Dog owners to be held responsible for any injuries inflicted by their pets

Every year close to two thousand people in the Czech Republic are attacked by aggressive dogs. In the past nine years ten people have been mauled to death in such attacks. For years Czech lawmakers, vets and dog psychologists have debated possible ways of curbing this form of violence -but have never been able to agree on a widely acceptable solution. Now, the Constitutional Court has moved to resolve the problem, making dog owners directly responsible for their pets' behaviour.

Pit bull terrier
Hardly a week goes by in the Czech Republic without the media reporting on an attack by an aggressive dog. In many cases these attacks are targeted against children who unwittingly provoke the animals in an attempt to play with them.

But increasingly there have been attacks against owners themselves - in Liberec, north Bohemia, a pit bull savagely attacked his master and only let up when a police officer who happened to be close by fired his gun and wounded the animal. Another dog owner in the town of Rychnov in east Bohemia was less fortunate - his pit bull mauled him to death before help could arrive. The Constitutional Court has now drawn the line, ruling that in future all owners will be held responsible for any physical injury inflicted by their pet - and could serve up to two years in jail for it. Jan Svacek, chairman of the Prague city court, says the ruling sets an important precedent and will greatly improve the legal position of future victims.

"The state will now be fully responsible for launching criminal proceedings against the owner of a dog who has physically harmed someone. In the past the victims themselves could only take the matter to court if they wanted compensation. Now they will be in a much stronger and easer position."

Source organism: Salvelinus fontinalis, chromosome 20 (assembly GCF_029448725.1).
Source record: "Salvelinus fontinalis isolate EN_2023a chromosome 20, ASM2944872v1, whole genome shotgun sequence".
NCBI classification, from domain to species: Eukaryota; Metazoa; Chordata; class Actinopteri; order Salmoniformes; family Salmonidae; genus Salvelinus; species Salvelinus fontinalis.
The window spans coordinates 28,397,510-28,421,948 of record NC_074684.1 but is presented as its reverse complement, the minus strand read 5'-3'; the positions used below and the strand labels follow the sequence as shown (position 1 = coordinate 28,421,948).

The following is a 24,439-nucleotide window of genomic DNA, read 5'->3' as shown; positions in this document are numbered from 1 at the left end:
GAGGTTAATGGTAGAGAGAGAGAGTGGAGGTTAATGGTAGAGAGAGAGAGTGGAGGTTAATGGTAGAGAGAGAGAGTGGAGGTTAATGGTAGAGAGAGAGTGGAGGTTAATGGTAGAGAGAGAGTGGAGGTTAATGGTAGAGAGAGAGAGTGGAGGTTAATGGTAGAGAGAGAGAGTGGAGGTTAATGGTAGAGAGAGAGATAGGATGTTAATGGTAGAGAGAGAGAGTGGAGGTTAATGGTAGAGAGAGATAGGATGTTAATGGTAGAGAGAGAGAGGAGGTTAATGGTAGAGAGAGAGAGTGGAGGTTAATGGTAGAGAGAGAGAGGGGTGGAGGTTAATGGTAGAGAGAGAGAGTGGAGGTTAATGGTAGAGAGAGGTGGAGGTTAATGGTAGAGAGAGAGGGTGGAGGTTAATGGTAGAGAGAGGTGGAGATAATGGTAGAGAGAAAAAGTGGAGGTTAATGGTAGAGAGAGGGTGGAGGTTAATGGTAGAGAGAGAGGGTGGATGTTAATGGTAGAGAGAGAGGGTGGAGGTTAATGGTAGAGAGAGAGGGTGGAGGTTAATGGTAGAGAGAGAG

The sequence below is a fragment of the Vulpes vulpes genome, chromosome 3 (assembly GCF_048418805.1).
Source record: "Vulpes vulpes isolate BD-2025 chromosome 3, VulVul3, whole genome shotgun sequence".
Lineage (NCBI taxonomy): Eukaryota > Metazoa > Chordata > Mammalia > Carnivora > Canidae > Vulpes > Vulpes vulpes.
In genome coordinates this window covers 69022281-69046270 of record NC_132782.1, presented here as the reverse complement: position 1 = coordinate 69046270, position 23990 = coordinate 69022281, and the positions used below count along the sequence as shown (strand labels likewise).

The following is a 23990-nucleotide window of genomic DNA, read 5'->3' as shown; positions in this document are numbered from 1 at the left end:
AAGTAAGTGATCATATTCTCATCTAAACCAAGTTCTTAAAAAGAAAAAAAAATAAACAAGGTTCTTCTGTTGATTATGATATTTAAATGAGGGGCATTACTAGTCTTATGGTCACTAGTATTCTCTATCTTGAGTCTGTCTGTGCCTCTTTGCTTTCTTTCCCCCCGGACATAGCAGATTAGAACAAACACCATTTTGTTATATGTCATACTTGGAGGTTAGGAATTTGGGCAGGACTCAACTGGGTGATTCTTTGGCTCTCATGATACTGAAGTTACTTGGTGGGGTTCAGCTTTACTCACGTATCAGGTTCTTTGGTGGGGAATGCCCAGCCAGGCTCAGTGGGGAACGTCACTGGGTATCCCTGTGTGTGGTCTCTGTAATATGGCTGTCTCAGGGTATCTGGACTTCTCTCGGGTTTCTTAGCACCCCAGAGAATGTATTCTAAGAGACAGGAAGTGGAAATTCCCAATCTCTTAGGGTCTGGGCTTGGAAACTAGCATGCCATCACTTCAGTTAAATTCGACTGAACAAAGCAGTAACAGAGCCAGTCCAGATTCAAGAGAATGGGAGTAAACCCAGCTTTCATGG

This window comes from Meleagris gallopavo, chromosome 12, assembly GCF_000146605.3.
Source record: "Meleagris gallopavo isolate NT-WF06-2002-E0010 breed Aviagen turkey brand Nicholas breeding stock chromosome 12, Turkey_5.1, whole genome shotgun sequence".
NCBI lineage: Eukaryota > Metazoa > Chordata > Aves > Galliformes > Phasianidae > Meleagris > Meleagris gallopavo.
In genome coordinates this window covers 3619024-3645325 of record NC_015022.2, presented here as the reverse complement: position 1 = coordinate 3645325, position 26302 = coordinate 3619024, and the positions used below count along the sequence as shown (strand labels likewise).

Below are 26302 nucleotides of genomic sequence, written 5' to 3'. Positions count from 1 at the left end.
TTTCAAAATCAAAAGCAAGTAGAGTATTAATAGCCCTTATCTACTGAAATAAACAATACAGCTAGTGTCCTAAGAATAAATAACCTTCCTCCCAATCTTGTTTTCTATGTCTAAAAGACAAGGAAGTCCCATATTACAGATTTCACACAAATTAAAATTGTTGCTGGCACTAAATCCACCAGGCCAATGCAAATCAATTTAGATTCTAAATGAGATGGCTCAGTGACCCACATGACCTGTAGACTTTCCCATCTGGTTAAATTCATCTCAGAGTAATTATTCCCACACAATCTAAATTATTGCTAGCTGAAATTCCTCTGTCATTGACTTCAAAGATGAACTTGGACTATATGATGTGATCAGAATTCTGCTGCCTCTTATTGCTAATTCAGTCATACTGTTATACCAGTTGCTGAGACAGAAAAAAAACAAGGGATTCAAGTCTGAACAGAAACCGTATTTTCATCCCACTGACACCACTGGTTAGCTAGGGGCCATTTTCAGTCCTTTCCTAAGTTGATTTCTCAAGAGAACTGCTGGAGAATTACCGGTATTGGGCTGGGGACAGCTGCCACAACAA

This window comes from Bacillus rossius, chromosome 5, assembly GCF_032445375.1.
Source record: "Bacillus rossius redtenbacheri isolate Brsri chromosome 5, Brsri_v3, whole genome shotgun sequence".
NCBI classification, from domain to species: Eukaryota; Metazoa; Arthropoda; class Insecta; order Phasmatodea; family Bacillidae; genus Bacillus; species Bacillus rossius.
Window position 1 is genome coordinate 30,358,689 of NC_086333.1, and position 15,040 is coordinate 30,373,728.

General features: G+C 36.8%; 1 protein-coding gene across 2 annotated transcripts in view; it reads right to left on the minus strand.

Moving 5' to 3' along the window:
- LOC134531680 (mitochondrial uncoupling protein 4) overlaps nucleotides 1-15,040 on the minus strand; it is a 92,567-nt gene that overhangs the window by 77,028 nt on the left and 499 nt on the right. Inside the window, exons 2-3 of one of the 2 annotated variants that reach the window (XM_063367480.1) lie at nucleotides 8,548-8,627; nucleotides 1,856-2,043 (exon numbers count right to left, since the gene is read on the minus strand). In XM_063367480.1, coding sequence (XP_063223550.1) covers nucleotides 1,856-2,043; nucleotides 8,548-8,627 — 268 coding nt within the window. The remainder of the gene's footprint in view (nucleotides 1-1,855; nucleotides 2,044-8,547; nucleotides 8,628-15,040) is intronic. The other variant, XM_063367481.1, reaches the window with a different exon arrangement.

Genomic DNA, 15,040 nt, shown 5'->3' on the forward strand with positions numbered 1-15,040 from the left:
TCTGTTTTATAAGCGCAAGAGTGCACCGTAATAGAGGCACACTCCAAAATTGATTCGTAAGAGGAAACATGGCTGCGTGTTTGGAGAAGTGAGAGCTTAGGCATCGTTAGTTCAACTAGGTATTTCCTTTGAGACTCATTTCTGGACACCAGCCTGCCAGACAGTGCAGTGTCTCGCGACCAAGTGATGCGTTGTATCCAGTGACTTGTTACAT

Photo: Ricardo Martins,  Creative Commons 2.0
Vets and dog psychologists who had vehemently opposed proposals to ban so-called "dangerous breeds" say this is a sound decision. They insist that in 99 percent of cases the attacks happen because the dog has not been properly trained or has been trained to be extremely aggressive. Vladimira Ticha is an expert in the field.

"A dog would not attack for no reason. There is always something behind it - the way it has been trained or the way it has been treated, whether it has been starved or beaten. A dog which has been properly trained and is treated well is truly man's best friend."

Canine experts say that the ideal solution would be for the owners of aggressive dogs to get professional help at dog behavioural consultancy centres - protecting themselves as well as others. The new ruling will not put any pressure on them to do so but it will at least help protect people in the neighbourhood. The message sent by the Constitutional Court is clear - if you can't control your dog keep him locked up because you will be held responsible for any physical damage your pet might inflict.